OUR MUSE / BREUER'S HOOPER HOUSE

 

This little gem in the Hooper House which we are finding tons about it to love this Fall. The Hooper House sits near Baltimore and was built for art-lover and patron Edith Hooper in 1959 by architect Marcel Breuer, a German architect who also on occasion built homes in the USA. It's a little modern masterpiece, and very much a Modernplum home. What's to love about it? The overall form of the home is a square with courtyard in the middle which orients the view inward through floor to ceiling windows. On the exterior and some internal walls, Breuer used multi-colored flag stones in those great fall colors: sage, moss and a darker shade to blur the interior and exterior spaces, and to blend beautifully into the landscape. Looking at the home's exterior, it looks at home, like nature itself was the architect. This is really intensional design with a builder who noticed the details in the landscape, like the color and shape of rocks and stones, and built a home that seems at home and integrated with the site. Modermplum soft goods come from this place as well. Respecting nature in all that we do from the inspiration behind the design, to the naturally farmed linen fabric, to the sustainable production processes we employ.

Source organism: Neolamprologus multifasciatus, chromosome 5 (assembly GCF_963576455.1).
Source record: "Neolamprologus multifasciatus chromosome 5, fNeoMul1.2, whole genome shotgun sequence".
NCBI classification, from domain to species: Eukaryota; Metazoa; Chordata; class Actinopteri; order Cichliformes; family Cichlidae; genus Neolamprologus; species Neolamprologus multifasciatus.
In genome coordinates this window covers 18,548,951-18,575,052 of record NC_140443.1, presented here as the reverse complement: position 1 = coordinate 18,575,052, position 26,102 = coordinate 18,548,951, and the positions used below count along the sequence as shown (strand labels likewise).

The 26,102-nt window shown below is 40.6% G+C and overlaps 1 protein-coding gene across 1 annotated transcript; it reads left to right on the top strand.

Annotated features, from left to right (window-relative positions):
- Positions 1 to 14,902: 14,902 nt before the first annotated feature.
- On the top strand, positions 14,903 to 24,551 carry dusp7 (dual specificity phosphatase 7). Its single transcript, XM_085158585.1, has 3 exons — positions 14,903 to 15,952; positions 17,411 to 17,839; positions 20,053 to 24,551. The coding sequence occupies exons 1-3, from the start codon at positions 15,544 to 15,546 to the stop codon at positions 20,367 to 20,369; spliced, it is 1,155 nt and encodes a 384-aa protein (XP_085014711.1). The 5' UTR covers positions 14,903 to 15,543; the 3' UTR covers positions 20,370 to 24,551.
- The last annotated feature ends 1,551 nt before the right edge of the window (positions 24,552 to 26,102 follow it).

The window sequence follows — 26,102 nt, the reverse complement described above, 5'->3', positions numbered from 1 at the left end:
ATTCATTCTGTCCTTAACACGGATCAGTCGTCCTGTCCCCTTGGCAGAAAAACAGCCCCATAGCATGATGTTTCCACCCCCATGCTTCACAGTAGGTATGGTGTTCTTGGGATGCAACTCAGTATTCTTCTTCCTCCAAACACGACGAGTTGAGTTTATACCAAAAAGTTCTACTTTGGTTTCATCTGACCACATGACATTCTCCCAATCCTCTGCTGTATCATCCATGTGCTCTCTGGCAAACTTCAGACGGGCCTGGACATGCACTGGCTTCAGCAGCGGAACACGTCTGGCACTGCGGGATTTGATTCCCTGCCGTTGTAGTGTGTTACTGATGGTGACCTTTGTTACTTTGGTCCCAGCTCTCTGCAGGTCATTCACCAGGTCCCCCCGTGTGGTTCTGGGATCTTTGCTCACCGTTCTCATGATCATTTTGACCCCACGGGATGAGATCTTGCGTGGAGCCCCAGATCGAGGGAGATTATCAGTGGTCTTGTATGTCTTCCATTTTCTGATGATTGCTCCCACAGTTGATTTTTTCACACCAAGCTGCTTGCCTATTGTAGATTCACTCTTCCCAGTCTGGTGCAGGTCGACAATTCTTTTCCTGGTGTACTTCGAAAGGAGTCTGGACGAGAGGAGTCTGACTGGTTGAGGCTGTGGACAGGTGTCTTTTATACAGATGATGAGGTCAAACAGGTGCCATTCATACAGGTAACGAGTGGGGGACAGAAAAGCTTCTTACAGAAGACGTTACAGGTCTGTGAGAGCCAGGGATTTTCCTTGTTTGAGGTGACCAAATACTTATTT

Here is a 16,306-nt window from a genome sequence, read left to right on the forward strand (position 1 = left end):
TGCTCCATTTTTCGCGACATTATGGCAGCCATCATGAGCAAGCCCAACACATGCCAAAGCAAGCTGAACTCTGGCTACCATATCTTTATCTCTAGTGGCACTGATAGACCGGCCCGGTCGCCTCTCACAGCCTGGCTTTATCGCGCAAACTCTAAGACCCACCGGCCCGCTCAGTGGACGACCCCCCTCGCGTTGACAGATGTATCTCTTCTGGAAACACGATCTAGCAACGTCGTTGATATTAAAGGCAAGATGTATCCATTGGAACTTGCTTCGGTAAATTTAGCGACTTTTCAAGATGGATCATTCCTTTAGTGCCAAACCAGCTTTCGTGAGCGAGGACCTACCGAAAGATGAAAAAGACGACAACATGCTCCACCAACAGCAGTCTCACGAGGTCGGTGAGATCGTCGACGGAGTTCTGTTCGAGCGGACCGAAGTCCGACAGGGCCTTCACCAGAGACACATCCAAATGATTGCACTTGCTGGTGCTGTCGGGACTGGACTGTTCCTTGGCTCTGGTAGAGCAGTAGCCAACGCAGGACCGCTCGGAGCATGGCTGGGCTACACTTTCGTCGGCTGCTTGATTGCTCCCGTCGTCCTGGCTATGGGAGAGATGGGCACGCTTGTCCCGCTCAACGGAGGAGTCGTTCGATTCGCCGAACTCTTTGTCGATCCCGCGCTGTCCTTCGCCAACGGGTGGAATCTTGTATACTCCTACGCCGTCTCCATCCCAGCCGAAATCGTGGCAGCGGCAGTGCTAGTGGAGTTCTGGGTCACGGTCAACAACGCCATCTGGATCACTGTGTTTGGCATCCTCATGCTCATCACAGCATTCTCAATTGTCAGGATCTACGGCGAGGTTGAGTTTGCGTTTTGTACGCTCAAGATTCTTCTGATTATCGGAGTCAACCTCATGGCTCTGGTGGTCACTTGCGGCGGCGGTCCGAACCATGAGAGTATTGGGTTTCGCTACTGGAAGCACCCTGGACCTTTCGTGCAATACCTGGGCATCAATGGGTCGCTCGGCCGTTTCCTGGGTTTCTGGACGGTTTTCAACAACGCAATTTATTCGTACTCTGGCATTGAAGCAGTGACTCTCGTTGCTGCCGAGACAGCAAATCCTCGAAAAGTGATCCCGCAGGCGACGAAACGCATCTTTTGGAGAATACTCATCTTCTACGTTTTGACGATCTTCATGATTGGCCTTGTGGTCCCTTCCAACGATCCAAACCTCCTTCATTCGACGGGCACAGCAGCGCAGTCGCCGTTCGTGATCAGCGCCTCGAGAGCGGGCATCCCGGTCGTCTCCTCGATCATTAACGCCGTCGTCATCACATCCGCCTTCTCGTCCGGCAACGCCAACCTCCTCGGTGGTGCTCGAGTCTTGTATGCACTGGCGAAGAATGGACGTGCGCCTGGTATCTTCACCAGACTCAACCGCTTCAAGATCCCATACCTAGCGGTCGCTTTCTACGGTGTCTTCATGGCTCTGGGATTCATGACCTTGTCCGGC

What else to love are the furnishings. The home is now occupied by a surgeon who says in an article about the home in Dwell that the home has changed very little since it was built and that he has tried to keep the home as authentic as possible. We love the interiors for that reason. Pieces of furniture are fitting to the time period which blend and complement the spaces. Colors used in the home are based on the construction materials - darker woods, neutral colors, and the hues from nature coming through the transparent glass walls. The whole thing is in harmony with the outdoors. 

I think we are all creatures of nature that gravitate to all things organic. Not only do real, natural, and authentic places and materials look beautiful, they are calming to us, calming to our psyche that perhaps needs a rest from the saturation and fragmentation produced by digital culture. I wish there were more houses likes this, either mid-century or new. They are healing homes.